Activity-dependent plastic changes in the strength of synaptic connections are considered to underlie learning and memory. Activation of neurons by a variety of stimuli influences the level of expression of the immediate-early gene c-fos, and the heterodimer of the gene product, Fos, regulates transcription of other genes. Therefore, Fos is regarded as a mediator by which brief stimuli trigger long-term changes in the synaptic connections. Here we show that Fos expression in the CA3 region of the hippocampus may be obligatory for spatial memory formation in a radial arm maze test. Fos-positive cells increased in the cerebral cortices and the CA3 region of the dorsal hippocampus during the course of radial arm maze training in rats. Inhibition of Fos expression in this region of the hippocampus, but not the cingulate and motor cortex, by means of antisense oligonucleotide treatment resulted in an impairment of spatial memory formation. Our results support the hypothesis that the inducible transcription factor c-fos is essential for encoding spatial memory.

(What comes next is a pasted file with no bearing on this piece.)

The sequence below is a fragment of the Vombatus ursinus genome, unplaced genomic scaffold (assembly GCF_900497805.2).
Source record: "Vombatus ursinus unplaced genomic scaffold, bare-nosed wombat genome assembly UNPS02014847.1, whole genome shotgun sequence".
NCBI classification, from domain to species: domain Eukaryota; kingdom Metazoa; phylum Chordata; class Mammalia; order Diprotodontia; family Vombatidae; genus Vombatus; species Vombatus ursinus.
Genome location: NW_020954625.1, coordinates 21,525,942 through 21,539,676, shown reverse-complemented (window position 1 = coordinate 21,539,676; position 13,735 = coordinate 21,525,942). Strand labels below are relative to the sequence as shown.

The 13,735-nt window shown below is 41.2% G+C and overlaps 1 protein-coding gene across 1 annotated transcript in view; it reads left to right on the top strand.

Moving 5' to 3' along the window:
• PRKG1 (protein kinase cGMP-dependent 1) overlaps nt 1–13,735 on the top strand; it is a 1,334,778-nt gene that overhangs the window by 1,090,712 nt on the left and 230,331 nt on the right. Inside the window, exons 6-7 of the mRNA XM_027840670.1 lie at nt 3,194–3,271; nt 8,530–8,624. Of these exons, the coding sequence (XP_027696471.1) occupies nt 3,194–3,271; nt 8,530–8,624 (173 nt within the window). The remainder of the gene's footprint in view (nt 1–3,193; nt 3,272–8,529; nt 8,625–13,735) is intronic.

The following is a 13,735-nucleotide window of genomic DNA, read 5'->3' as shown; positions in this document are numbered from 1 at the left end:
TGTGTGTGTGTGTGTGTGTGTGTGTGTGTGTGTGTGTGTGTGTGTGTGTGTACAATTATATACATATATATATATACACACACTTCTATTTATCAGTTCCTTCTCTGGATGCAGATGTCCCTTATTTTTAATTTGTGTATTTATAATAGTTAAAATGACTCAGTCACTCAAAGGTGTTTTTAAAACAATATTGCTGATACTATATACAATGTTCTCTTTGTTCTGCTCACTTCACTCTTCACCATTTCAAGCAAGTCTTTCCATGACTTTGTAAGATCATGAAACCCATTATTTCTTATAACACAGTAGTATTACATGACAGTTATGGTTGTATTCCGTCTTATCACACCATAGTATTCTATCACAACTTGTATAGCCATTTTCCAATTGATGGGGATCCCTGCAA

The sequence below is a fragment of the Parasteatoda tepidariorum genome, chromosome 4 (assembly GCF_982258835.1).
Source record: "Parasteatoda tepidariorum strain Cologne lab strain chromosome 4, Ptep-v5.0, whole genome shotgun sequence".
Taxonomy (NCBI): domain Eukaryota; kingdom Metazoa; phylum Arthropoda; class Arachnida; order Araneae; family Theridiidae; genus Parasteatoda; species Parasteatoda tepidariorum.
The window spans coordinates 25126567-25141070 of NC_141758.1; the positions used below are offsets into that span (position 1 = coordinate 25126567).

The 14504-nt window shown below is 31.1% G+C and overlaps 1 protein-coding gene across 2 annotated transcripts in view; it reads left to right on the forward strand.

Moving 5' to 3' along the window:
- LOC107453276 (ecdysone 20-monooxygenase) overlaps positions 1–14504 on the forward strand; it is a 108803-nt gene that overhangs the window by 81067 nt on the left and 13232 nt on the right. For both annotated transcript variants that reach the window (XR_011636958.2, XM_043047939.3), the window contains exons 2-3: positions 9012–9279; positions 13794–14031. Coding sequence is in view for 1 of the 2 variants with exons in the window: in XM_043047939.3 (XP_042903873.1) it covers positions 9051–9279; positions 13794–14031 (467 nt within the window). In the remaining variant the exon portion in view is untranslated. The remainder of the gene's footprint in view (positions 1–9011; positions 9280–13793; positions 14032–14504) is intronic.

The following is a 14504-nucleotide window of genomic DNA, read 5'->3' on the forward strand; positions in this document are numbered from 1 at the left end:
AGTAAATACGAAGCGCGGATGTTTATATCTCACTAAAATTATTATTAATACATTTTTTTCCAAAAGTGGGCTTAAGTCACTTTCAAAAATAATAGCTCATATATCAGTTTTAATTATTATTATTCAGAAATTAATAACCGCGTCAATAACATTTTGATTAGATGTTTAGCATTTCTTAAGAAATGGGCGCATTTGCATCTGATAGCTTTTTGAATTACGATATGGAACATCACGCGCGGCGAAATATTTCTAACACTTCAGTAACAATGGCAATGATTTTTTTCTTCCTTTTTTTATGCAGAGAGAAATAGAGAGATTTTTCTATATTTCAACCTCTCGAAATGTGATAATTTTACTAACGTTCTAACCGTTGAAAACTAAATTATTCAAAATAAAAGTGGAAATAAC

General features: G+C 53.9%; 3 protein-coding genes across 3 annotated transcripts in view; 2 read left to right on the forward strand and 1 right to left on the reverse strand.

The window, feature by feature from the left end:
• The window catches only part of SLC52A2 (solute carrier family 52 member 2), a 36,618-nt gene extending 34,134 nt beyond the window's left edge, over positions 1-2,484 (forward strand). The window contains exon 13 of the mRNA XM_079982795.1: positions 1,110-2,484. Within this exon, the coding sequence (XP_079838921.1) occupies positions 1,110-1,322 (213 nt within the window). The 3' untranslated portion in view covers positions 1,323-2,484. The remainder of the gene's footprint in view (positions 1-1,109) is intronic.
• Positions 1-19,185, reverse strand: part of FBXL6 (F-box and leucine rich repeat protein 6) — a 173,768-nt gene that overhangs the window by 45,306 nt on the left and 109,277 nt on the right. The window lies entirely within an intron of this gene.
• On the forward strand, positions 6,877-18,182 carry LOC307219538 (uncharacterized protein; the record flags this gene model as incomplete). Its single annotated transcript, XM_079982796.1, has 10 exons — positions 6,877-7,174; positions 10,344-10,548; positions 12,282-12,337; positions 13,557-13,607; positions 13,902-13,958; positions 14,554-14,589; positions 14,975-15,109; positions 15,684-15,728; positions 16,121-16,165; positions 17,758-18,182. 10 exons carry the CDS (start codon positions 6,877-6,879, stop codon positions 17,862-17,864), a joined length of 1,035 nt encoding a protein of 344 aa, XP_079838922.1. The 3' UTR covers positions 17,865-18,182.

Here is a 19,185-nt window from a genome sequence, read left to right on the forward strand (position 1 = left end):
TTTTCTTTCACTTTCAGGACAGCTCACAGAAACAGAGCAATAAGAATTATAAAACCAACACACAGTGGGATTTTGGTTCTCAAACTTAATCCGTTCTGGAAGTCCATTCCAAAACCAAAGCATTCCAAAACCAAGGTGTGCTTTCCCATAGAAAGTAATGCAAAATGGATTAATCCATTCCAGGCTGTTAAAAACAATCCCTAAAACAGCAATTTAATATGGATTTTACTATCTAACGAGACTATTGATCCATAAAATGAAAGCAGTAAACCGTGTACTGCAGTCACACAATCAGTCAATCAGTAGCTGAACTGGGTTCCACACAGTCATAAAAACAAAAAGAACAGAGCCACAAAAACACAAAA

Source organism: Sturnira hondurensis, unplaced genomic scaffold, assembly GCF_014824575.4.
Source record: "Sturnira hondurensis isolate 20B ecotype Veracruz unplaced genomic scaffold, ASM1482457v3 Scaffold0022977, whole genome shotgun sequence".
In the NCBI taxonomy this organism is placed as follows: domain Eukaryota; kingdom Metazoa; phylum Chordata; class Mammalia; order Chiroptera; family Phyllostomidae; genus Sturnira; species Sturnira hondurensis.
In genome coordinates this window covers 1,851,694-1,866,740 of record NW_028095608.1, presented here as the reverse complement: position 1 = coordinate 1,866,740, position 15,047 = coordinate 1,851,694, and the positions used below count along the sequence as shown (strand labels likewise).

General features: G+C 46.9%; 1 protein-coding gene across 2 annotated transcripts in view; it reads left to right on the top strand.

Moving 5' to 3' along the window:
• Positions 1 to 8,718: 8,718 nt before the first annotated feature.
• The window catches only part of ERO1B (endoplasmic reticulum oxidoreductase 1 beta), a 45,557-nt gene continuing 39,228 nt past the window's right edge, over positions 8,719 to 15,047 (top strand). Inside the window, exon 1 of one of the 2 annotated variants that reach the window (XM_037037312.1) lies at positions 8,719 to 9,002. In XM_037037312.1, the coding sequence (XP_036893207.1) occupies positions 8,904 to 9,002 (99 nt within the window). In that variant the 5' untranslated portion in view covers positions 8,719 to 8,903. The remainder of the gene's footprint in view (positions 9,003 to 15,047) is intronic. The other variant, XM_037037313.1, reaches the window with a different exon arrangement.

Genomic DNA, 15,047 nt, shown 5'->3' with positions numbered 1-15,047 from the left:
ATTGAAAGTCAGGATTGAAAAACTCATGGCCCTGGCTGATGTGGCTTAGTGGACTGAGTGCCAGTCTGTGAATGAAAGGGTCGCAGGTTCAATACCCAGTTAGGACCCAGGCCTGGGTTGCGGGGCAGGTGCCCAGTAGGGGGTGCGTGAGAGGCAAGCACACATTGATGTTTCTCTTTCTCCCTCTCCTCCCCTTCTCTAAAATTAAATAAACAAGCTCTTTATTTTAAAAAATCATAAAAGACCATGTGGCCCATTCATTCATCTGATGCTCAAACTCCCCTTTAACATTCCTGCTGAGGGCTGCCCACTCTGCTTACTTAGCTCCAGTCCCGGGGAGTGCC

All Science Journal Classification (ASJC) codes
- Psychiatry and Mental health